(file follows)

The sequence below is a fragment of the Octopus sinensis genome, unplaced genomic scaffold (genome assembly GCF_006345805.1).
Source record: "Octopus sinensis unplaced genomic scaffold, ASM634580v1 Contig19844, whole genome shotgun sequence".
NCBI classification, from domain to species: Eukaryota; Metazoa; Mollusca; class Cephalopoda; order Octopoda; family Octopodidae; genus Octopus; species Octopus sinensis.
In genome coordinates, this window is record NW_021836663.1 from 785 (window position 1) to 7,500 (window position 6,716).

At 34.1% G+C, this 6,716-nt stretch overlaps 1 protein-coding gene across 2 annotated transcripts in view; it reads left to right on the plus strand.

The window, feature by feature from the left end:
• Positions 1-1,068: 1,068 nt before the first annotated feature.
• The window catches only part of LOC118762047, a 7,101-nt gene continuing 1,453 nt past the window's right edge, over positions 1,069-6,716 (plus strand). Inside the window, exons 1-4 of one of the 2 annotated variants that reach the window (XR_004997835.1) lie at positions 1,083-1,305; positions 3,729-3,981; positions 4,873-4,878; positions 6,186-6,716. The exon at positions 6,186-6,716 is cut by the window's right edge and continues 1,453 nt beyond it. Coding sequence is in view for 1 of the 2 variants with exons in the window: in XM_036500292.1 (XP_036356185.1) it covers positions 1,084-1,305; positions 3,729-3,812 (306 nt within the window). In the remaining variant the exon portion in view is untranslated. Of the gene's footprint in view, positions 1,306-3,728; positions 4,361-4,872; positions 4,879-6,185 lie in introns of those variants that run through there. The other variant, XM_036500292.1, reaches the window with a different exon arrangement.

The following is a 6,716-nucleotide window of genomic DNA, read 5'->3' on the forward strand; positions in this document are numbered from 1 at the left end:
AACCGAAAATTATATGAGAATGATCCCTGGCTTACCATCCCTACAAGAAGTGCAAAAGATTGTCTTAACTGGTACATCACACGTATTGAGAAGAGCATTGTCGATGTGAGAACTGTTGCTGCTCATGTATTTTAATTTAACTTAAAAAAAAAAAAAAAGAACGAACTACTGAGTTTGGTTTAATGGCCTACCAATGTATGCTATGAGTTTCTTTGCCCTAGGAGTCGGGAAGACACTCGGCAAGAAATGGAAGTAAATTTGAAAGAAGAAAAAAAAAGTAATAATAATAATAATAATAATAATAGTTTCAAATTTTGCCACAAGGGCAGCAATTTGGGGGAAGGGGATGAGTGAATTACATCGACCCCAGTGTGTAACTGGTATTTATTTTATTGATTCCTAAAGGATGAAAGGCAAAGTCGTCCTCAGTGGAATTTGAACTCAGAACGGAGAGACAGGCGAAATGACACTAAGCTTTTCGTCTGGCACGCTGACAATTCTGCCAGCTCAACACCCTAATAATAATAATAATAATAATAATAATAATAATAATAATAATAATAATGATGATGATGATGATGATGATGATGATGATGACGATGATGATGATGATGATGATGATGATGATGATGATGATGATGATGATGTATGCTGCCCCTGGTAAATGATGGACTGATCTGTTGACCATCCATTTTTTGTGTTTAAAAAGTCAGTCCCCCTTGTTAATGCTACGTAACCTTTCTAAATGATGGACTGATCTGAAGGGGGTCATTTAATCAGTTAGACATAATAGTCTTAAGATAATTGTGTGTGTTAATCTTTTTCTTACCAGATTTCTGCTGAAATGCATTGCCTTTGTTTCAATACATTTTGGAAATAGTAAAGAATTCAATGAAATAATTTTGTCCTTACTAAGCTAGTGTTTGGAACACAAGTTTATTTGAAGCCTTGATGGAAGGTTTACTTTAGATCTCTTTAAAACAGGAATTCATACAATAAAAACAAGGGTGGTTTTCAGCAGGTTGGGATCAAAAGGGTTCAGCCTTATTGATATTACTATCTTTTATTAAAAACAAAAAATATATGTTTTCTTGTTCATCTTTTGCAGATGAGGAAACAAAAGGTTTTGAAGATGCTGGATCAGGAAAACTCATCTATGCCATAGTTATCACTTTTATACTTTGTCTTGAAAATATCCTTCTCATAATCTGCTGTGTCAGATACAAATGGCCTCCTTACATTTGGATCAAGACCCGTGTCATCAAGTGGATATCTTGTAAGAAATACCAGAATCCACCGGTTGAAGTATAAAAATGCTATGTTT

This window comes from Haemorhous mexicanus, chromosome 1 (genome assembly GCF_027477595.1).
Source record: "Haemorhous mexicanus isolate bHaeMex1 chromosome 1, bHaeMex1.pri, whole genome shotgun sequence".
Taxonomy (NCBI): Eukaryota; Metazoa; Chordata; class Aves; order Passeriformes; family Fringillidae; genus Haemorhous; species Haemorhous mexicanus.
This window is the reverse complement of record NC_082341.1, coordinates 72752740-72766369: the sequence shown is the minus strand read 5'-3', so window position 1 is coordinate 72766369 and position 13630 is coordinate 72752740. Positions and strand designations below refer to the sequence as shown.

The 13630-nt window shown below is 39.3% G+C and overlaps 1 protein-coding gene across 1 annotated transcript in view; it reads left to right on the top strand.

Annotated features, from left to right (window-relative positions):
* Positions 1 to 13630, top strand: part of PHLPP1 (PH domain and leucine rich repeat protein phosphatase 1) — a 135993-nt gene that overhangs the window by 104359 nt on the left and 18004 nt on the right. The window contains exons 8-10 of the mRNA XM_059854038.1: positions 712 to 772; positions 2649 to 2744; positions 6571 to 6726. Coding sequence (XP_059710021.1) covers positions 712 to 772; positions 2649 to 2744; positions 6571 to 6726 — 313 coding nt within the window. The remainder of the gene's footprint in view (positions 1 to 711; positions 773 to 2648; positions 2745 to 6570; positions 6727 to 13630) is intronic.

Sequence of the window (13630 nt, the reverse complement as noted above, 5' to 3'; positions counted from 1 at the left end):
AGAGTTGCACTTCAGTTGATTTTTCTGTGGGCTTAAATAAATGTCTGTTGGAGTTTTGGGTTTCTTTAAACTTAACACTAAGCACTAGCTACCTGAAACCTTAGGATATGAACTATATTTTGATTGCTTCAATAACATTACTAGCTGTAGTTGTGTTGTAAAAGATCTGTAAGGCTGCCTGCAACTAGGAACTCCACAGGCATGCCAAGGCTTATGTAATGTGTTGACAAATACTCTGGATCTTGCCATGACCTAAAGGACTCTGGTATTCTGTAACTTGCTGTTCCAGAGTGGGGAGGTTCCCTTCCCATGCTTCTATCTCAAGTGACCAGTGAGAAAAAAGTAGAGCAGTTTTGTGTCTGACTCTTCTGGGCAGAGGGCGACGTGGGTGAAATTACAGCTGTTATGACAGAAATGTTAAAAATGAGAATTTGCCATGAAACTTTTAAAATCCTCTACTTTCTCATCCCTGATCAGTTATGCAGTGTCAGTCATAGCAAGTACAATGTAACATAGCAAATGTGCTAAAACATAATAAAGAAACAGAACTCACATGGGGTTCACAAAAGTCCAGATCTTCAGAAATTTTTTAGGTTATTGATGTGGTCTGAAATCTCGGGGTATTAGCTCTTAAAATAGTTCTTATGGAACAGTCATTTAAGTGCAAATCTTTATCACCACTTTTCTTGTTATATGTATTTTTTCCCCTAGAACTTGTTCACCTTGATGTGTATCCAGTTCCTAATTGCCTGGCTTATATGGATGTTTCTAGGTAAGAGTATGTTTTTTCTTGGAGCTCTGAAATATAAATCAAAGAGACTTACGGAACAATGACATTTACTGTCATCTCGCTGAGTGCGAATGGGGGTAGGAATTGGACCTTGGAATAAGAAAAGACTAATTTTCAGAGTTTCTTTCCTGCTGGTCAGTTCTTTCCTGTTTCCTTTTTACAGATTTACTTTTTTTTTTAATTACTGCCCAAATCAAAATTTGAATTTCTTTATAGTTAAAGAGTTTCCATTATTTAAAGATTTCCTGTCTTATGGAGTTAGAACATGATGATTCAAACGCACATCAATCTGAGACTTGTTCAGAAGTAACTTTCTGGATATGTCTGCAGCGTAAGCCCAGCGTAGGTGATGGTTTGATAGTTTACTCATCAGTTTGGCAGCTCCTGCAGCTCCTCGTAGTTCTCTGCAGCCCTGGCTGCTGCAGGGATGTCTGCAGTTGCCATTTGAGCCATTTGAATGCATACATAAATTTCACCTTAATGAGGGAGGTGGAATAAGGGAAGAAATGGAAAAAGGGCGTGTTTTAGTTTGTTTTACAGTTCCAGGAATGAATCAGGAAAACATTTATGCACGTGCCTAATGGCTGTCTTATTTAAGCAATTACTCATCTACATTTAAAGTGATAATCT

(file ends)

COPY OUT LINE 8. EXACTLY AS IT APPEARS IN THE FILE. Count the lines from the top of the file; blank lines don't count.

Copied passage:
• The window catches only part of LOC118762047, a 7,101-nt gene continuing 1,453 nt past the window's right edge, over positions 1,069-6,716 (plus strand). Inside the window, exons 1-4 of one of the 2 annotated variants that reach the window (XR_004997835.1) lie at positions 1,083-1,305; positions 3,729-3,981; positions 4,873-4,878; positions 6,186-6,716. The exon at positions 6,186-6,716 is cut by the window's right edge and continues 1,453 nt beyond it. Coding sequence is in view for 1 of the 2 variants with exons in the window: in XM_036500292.1 (XP_036356185.1) it covers positions 1,084-1,305; positions 3,729-3,812 (306 nt within the window). In the remaining variant the exon portion in view is untranslated. Of the gene's footprint in view, positions 1,306-3,728; positions 4,361-4,872; positions 4,879-6,185 lie in introns of those variants that run through there. The other variant, XM_036500292.1, reaches the window with a different exon arrangement.